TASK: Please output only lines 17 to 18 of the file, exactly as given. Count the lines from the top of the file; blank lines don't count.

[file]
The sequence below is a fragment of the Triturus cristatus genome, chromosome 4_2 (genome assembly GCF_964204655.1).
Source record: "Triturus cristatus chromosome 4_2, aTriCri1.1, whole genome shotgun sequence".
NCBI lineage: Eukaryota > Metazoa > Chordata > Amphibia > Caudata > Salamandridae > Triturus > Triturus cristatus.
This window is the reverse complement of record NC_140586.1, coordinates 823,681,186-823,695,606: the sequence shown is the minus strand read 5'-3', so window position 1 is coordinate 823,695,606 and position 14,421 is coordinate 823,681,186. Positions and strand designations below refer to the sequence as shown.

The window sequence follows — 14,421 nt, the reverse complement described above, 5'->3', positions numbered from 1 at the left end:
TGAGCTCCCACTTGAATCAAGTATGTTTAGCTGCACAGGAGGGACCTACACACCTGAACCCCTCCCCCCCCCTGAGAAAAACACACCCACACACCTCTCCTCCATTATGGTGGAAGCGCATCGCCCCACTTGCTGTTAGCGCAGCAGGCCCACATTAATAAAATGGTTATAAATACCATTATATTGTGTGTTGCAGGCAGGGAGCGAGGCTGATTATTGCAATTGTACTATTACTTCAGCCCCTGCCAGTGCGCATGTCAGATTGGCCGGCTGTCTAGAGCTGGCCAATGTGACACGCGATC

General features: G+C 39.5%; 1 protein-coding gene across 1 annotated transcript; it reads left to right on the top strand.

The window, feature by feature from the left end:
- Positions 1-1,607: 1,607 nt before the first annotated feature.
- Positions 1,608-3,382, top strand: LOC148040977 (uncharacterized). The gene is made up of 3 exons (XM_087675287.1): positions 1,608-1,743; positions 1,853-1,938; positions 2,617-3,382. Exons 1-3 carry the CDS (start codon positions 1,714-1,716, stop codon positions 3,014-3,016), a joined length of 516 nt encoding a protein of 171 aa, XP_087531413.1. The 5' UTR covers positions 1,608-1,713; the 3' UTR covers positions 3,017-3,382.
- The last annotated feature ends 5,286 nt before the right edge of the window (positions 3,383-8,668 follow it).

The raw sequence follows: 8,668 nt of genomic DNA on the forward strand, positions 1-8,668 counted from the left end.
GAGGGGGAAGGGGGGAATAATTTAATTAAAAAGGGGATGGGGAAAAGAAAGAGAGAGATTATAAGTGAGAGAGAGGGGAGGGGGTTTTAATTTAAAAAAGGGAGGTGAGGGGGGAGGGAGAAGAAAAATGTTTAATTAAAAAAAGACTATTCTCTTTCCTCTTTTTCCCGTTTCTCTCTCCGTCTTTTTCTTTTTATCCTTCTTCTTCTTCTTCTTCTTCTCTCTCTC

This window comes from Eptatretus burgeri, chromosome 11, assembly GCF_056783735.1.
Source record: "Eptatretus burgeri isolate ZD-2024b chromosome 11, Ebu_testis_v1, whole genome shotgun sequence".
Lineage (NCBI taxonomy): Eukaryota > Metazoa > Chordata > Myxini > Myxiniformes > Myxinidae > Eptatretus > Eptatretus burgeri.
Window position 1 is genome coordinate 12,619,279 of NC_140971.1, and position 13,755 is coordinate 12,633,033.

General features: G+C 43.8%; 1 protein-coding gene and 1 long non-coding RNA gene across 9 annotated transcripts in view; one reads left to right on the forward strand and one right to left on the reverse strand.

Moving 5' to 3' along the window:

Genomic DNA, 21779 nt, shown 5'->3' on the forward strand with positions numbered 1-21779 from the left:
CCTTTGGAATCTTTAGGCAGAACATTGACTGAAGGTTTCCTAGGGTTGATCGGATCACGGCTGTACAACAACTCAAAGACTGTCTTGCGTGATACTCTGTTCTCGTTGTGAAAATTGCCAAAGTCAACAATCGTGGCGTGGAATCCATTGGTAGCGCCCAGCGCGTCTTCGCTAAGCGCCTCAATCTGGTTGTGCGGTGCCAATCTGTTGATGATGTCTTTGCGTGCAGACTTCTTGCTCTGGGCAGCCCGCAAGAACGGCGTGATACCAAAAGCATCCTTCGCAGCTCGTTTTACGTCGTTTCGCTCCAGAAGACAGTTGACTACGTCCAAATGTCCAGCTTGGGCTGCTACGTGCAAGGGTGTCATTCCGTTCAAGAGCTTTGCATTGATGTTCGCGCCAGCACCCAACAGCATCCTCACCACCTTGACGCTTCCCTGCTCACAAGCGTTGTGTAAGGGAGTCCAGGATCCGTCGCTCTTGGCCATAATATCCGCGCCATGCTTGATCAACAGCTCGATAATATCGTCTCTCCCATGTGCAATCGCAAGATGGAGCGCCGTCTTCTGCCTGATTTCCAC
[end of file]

Window position 1 is genome coordinate 12,619,279 of NC_140971.1, and position 13,755 is coordinate 12,633,033.

General features: G+C 43.8%; 1 protein-coding gene and 1 long non-coding RNA gene across 9 annotated transcripts in view; one reads left to right on the forward strand and one right to left on the reverse strand.